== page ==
I CAN'T SAY THAT ON THE RADIO
The prime minister of Sri Lanka is Ranil Wickremesinghe. The president: Chandrika Kumara-tunga. The leader of the Tamil rebels who have long bedeviled their country is Velupillai Prabhakaran. The news media there rattle off those names with ease. But they've about given up trying to cope with the names of the Scandinavians involved monitoring the truce between the Tamils and government forces. Example: Helge Syversen and Trond Furuhovde, two of the 18 assigned to the mission. In the latter's case, some news outlets are calling him "the retired Norwegian general" to avoid an embarrassing blooper. Asked for comment, a Foreign Ministry official said, "If you think the Norwegian names are difficult, wait 'til the Swedes and Fins get here."
In Aschaffenburg, Germany, a court has ordered a church to ring its bells more softly or pay for the sound-proofing of nearby houses. An investigation showed the bell tower had been built 13 feet closer to the property line than allowed under its approved plan.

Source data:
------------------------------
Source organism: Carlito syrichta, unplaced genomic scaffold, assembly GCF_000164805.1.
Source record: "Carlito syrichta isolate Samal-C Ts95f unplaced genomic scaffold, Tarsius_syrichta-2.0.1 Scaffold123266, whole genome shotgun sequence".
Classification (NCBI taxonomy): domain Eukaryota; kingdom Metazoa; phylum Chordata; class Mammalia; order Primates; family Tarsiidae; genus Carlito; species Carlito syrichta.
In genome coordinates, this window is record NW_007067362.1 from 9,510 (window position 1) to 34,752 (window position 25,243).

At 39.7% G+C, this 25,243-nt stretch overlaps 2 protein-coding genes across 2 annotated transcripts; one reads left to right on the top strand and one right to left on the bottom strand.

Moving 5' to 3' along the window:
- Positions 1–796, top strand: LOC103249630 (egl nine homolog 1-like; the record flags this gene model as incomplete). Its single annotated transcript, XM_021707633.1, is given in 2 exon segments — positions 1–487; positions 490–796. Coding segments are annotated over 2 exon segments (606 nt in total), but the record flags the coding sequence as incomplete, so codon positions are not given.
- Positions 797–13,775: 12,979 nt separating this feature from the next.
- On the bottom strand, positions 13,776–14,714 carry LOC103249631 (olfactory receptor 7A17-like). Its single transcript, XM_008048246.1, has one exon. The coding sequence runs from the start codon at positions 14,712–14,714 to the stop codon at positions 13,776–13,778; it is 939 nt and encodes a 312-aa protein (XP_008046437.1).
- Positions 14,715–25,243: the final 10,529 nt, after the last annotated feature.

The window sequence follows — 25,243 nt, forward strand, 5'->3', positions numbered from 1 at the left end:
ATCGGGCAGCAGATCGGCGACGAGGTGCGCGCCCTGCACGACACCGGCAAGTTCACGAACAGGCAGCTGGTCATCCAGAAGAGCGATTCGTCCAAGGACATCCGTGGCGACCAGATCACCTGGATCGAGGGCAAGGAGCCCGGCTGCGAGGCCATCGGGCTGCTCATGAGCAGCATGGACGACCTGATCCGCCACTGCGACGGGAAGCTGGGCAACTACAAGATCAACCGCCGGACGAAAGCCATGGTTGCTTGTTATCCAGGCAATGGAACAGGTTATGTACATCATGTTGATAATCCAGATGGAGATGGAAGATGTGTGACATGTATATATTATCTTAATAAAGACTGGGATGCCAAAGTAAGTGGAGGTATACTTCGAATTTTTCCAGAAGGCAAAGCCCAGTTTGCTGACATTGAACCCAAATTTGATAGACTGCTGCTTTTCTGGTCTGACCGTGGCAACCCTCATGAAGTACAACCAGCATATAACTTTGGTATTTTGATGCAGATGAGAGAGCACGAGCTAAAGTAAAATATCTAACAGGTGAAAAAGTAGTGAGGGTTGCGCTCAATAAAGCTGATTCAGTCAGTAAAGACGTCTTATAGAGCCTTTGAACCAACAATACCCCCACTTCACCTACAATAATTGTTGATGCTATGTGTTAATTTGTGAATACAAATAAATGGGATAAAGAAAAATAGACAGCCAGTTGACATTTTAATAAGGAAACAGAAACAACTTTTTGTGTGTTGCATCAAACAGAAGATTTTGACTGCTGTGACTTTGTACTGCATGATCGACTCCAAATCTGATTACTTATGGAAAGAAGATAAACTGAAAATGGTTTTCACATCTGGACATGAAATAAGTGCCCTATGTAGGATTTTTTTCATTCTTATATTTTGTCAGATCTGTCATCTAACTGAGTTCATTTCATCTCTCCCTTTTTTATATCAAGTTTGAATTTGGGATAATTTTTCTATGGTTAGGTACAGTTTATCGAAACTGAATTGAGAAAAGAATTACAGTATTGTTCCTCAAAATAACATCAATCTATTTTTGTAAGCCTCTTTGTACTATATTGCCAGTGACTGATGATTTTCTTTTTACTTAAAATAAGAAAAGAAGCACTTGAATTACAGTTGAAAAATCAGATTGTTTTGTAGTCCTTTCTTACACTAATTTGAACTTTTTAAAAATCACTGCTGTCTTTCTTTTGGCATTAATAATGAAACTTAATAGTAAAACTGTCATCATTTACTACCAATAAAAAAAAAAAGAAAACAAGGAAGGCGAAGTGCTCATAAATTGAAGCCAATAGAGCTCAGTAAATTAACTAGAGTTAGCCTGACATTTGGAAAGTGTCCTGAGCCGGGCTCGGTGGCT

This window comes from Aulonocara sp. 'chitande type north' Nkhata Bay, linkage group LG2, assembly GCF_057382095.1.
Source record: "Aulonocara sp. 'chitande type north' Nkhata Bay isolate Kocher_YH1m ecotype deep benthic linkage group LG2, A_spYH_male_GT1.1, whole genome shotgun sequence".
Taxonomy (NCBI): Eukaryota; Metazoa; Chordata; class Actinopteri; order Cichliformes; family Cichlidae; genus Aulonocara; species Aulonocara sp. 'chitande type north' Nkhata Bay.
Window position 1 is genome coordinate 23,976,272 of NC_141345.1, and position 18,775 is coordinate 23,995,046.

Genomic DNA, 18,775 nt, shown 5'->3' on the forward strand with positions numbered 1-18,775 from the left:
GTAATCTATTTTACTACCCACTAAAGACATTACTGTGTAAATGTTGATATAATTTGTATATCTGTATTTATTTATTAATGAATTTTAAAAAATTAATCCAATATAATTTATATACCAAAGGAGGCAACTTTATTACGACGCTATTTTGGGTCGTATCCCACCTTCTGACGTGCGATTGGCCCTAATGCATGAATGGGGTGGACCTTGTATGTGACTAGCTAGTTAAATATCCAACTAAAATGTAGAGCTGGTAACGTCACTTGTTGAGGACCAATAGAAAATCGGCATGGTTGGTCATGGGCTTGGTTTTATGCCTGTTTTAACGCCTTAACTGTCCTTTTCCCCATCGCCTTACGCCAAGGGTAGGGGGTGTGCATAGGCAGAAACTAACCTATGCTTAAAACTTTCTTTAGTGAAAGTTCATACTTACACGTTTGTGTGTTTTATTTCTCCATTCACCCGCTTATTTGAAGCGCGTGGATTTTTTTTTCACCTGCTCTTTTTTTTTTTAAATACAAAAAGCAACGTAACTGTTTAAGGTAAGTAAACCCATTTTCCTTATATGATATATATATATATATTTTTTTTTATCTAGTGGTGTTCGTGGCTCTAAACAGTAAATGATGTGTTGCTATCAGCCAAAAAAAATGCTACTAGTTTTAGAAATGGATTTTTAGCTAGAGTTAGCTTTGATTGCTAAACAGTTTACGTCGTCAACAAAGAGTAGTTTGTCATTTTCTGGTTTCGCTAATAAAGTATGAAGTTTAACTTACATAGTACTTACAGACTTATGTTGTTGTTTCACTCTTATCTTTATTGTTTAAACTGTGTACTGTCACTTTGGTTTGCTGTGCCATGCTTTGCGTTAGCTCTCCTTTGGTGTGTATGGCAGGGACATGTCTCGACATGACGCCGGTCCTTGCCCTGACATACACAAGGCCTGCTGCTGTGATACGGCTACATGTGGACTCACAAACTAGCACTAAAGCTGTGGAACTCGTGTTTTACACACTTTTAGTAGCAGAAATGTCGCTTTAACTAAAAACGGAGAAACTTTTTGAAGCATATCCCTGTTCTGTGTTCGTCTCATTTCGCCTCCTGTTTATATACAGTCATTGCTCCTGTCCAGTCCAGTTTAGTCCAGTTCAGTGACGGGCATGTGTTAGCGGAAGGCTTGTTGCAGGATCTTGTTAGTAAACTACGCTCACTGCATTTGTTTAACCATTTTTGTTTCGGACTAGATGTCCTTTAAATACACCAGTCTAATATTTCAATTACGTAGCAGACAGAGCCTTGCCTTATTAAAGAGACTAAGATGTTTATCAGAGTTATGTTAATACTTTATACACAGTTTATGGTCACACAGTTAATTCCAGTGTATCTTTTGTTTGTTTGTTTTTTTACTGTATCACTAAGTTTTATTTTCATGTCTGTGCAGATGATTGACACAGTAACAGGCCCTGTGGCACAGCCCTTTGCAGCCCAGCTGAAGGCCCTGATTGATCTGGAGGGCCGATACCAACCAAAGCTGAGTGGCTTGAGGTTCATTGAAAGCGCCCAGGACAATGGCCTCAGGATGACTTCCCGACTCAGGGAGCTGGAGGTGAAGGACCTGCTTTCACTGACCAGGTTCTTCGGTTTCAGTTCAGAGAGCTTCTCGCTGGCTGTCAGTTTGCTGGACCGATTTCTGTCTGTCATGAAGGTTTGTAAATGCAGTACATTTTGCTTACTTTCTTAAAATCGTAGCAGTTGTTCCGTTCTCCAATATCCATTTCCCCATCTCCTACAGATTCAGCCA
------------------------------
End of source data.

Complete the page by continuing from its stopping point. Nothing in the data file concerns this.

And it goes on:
They're stereotyped as nerds with a predilection for science-fiction, T-shirts, and caffeinated beverages. But information technology (IT) workers keep globally wired operations on track. And according to Brainbench, a Chantilly, Va.-based firm that certifies professionals for the industry, these are the 10 metropolitan areas with the highest concentrations of high-tech savvy:
1. San Francisco/Oakland/ San Jose, Calif.
2. New York/northern New Jersey/southern Connecticut
5. Dallas/Ft. Worth, Texas
6. Los Angeles/Anaheim/ Riverside, Calif.
8. Detroit/Ann Arbor, Mich.
9. Seattle/Tacoma, Wash.
10. Denver/Boulder, Colo.